SEAMEO RIHED later submitted our proposal, ‘The structured framework for regional integration in higher education in SEA: The road towards a common space’, to the respective bodies and to the SEAMEO Council in 2007. The main objectives outlined in the proposal were to raise awareness among policymakers and high-ranking officials in the SEAMEO Member Countries of the the significance of an inter-governmental process leading to a regional framework for higher education integration and harmonisation, and to help facilitate the possible development and future establishment of a common space for higher education in Southeast Asia by 2015. We had started this journey by borrowing the word ‘integration’ from the political science discipline, but after advice from Professor Sudibyo we came up with the word ‘harmonisation’ and used the two words together in our proposal. We later dropped the word ‘integration’ and used only the word ‘harmonisation’.
From 2007 until I left SEAMEO RIHED in 2010, our efforts were focused on creating essential infrastructure including a quality assurance network, a credit transfer system, research collaboration and others. All these we learned about and adapted mainly from the experience of the European higher education common space. While pushing these initiatives we always echoed, again as in Europe, that the creation of a common space or higher education arena did not mean the creation of a uniform or standard higher education system; rather, the intention was to create general guidelines in areas such as quality assurance, credit transfer and so on. These general guidelines would help to enable student and staff mobility and facilitate a better flow of employability movement around the region, which would strengthen the regional economy in the long run.
As we proceeded we discovered that the national education systems in the region were quite diverse, and higher education was diverse as well. For example, while universities were under the ministry of education in most countries, in Thailand universities came under the ministry of university affairs, and in Myanmar some universities were under the ministry of education while others were under other ministries. In addition, in Vietnam most universities were under the ministry of education but the two premier universities; the Vietnam National University at Hanoi and the Vietnam National University at Ho Chi Minh city, were quite independent of the ministry of education. A clear understanding of the university system in each country was a prerequisite for understanding the landscape of higher education, as well as for moving the common space agenda forward. Also in terms of another important mechanism for the common space, the quality assurance system, when we started to create a platform for sharing information on quality assurance we noticed that while Malaysia, Indonesia and Thailand had a national government body responsible for quality assurance, the Philippines’ QA system was modified from the US system with no respective body, while other countries were still in the process of creating their national body.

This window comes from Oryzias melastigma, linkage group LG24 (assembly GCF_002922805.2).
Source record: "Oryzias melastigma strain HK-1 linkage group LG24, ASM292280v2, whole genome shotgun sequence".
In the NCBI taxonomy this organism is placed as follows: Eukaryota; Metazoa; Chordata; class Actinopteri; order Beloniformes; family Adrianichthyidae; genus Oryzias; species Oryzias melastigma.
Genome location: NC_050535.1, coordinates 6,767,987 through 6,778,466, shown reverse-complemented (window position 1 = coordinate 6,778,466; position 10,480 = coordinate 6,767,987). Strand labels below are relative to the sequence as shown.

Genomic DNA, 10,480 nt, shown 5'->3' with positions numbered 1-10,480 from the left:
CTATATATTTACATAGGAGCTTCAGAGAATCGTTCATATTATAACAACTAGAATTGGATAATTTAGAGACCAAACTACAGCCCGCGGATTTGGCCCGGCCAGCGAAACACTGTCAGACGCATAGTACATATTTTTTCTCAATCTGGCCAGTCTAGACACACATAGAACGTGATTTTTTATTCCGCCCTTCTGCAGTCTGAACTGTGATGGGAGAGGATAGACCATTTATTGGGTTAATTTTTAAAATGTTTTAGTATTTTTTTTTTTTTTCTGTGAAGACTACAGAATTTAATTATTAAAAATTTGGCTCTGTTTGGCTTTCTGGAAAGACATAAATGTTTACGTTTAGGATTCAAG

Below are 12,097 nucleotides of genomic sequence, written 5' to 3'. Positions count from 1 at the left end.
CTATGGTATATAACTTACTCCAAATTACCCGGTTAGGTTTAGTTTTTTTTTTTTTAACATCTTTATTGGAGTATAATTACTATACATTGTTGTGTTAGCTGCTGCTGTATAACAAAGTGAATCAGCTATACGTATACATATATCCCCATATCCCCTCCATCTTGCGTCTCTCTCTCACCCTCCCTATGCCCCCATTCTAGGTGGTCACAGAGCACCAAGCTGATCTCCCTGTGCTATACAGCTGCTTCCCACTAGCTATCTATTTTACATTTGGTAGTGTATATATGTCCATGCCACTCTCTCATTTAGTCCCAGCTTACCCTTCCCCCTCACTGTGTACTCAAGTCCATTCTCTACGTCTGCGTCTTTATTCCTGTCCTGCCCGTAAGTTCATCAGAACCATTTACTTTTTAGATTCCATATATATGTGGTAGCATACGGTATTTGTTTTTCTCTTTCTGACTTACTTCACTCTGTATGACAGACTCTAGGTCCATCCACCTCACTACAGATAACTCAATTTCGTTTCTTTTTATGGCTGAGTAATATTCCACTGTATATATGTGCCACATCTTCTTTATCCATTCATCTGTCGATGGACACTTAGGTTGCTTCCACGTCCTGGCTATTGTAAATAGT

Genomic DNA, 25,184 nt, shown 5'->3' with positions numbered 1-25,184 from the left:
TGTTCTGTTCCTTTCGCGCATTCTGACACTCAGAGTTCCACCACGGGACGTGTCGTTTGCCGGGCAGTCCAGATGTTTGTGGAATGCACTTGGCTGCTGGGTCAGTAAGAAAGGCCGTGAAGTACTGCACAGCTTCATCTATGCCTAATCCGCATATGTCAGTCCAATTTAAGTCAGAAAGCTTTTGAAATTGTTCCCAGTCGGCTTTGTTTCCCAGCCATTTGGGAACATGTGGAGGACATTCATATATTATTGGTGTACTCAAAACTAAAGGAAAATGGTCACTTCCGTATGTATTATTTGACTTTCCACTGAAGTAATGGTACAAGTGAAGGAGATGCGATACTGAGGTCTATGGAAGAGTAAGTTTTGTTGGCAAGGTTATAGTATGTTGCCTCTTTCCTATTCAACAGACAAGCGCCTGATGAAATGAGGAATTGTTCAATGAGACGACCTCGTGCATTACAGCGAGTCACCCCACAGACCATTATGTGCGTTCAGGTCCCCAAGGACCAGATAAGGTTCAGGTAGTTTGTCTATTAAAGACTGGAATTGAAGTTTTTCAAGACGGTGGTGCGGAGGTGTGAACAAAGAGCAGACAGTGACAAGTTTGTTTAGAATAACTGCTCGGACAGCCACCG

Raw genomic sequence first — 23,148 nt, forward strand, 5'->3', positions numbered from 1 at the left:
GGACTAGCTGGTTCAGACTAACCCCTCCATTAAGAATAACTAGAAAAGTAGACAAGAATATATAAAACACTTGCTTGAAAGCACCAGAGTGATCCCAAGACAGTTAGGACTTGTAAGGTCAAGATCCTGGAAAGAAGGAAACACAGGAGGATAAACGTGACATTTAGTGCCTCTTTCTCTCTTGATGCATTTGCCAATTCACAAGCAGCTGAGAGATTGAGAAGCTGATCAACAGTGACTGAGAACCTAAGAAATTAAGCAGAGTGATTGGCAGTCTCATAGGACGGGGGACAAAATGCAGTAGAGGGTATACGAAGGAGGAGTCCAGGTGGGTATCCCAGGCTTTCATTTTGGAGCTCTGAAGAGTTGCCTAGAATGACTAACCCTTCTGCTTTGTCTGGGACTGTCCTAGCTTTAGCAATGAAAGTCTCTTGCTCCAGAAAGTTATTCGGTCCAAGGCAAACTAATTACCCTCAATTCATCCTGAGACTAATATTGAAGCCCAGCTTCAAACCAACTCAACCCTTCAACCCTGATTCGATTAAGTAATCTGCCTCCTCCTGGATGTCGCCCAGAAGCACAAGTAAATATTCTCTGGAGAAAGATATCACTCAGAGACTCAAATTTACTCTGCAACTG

As time went by, persons responsible for higher education in the region came to know each other through a series of meetings and conferences. Sharing and learning gradually took place. The M-I-T student exchange project was a kind of sandbox project created not only to promote student exchanges but also to identify obstacles and find ways to facilitate the student mobility project. Obstacles and hindrances emerged through the after-action review activities, and there were some issues beyond the purview of the ministry responsible for higher education that needed the attention of national leaders.
After I left SEAMEO RIHED the story has continued up to the present day, and we are still discussing how to make this process more successful. In the early years of the harmonisation process, I was warned by our European colleagues that harmonisation would be a long complex process requiring the involvement of different key players at both the international and domestic levels, ranging from national governments, HEIs, and stakeholders such as the employment sector, students, regional organisations or industrial companies. However, the most important factor contributing to the success of the process of harmonisation in higher education has been participation and consensus-building at the level of national agencies, the public and key stakeholders.
At the time of writing in 2022 the process is still moving forward. However, I serve as a member of the university board of a few universities in Thailand, and I have noticed that the harmonisation process does not always receive significant attention on university agendas. SEAMEO RIHED and others concerned may have to be more aggressive in moving forward with this important agenda.
One final word: one must not commit the folly of Type II error which is to equate ‘integration’ with ‘harmonisation’, since to harmonise is not to integrate.
SUPACHAI YAVAPRABHAS, PHD, is Emeritus Professor at Chulalongkorn University, and a former Director of SEAMEO RIHED.